Chapters are comprised of stories about patients and their care providers, each representing complex facets that defy precise measurement, answers and conclusions.  As Helman steadily notes, the physician must be an archeologist:

Most patients present their doctors with only the broken shards of human life—the one labeled infection, disease, suffering and pain each of these shards is only a small part of a much larger picture….the doctor will have to try and reconstruct the rest. (p.66)

In general, the chapters illustrate first an initial review of medical history, and then specific patient stories.  Of the two, the story is most important.  “Mask of Skin,” for example, begins with an overview of skin from Vesalius to the present: largest organ, stripped bare by anatomists, penetrated by disease, later scanned and X-Rayed, tattooed, re-fitted by surgeons, etc.   That said, Helman the physician-anthropologist, moves from science to specific stories about patients whose skin may cover profound experiences, psychic and otherwise, that might be overlooked by a dermatologist.   Although skin is involved in each of that chapter’s stories, the willing physician must dig deeper in his observations and caring manner to make more profound discoveries.      

In a chapter entitle “Healing and Curing” the author describes an old friend, a practitioner who provides advice about patient care that ”was not included in his medical texts”.  Patients are more than a diagnosis dressed in clothes.  Doctors must make patients “feel seen, listened to, alive”.  Always patients should be regarded as people who happen to be sick.  From his admired colleague Helman learned to be an attentive listener  to the "tiny, trivial, almost invisible things" in patient encounters and stories. To truly heal as well as cure requires the doctor to empathise with what the patient is feeling thereby requiring both an act of imagination and of the heart.  The chapter, of course, continues with with stories that illustrate the points enunciated by his colleague and accepted by his disciple.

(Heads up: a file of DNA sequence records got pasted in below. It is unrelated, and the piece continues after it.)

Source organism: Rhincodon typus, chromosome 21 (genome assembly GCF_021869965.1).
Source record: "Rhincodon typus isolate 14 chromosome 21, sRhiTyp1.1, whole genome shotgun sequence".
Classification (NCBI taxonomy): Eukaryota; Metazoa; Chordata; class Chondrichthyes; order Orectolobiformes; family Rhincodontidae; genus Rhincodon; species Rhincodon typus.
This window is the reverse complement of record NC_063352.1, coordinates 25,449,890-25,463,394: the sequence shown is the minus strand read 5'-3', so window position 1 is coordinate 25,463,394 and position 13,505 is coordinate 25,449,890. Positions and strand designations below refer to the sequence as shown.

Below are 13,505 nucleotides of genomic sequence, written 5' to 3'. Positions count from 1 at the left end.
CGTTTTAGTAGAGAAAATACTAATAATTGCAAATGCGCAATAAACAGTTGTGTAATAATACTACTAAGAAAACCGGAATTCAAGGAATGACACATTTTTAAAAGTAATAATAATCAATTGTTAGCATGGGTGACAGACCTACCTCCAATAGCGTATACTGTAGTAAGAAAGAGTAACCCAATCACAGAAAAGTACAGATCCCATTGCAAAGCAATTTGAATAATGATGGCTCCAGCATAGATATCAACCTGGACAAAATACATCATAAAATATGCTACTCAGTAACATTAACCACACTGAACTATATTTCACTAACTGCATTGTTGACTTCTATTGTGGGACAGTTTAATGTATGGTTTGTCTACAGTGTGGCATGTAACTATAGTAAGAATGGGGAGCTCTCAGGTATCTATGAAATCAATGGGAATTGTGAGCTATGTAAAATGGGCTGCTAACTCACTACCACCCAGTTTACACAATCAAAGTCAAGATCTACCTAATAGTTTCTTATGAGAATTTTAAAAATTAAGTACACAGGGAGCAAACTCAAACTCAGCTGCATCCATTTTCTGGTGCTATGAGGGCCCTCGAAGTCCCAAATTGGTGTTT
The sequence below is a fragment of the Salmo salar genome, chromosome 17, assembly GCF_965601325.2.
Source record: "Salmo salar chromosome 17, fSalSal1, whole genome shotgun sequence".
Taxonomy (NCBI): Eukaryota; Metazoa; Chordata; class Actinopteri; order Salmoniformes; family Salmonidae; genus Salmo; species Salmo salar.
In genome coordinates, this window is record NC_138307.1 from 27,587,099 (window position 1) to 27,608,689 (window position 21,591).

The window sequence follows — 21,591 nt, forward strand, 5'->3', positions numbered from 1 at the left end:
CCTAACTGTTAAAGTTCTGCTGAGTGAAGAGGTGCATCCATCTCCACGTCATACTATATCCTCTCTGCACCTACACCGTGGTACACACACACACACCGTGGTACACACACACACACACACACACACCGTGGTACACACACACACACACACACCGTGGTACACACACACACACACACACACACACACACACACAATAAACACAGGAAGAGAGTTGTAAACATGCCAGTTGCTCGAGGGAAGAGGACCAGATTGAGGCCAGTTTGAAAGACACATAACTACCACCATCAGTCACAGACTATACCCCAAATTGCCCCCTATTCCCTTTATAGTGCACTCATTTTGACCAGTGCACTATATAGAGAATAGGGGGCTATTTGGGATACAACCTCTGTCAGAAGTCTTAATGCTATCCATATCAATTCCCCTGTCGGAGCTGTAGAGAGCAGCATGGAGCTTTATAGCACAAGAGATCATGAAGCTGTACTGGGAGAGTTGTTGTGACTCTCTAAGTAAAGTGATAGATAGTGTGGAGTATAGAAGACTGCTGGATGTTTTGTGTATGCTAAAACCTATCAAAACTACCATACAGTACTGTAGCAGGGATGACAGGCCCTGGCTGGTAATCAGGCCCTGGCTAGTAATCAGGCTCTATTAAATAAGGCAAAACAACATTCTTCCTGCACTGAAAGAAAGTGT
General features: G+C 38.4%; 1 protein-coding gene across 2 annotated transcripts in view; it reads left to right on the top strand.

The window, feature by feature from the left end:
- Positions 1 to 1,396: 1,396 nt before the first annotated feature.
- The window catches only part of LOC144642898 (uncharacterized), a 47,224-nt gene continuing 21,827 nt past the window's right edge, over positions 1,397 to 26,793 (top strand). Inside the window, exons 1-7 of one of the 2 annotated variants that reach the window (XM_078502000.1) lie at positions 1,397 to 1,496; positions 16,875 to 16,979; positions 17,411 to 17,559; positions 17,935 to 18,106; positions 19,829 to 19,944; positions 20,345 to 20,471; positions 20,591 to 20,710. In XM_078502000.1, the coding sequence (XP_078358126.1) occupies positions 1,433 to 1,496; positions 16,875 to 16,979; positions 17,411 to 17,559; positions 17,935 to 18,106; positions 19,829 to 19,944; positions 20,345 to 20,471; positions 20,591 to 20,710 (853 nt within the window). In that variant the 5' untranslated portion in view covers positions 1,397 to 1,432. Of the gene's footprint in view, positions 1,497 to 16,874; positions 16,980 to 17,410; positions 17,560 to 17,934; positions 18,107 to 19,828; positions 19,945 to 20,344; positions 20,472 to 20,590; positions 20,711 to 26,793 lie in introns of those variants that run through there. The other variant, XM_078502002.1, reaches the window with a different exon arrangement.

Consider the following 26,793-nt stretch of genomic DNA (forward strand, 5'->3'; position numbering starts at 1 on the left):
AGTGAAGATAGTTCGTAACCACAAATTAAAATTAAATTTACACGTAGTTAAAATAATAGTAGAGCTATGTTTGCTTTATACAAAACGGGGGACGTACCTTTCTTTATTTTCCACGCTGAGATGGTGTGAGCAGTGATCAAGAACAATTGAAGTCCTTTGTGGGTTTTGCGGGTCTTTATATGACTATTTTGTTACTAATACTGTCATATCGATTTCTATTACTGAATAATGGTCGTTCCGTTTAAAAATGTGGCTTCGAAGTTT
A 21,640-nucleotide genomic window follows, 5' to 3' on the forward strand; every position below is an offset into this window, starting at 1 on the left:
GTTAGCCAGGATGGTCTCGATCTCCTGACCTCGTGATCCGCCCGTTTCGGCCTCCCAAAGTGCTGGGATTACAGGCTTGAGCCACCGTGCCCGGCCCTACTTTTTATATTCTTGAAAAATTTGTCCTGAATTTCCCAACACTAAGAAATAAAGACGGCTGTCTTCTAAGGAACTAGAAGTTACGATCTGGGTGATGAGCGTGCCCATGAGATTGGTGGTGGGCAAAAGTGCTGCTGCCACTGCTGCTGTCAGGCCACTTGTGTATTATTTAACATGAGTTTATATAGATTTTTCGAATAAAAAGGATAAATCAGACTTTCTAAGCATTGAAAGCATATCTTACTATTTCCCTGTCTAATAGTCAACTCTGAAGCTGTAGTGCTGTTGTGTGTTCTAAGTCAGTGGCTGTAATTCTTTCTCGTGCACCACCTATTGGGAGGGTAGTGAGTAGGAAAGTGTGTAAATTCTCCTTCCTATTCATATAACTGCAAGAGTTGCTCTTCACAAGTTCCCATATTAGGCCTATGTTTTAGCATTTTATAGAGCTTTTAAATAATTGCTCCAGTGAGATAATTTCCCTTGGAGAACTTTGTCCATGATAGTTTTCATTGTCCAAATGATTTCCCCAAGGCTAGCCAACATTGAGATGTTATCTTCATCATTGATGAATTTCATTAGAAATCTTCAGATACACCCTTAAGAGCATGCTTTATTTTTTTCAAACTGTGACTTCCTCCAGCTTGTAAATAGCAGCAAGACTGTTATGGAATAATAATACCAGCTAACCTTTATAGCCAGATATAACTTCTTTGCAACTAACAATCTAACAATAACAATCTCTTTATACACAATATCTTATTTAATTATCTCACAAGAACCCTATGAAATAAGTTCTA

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Polio: An American Story

Oshinsky, David

Last Updated: Sep-16-2014
Annotated by:
Willms, Janice

Primary Category: Literature / Nonfiction

Genre: History

Summary:

 In his introduction, the author summarizes the history of polio’s first appearance as an epidemic in the United States, the ensuing research, subsequent applications of new information, attempts at abatement and ultimate success in the development of preventative measures.

Embedded in the successes and failures of the research applications are the details of human interactions.  Their impact on the goal of achieving near extinction of polio in America constitutes a dramatic subplot, which the historian adroitly weaves into the work.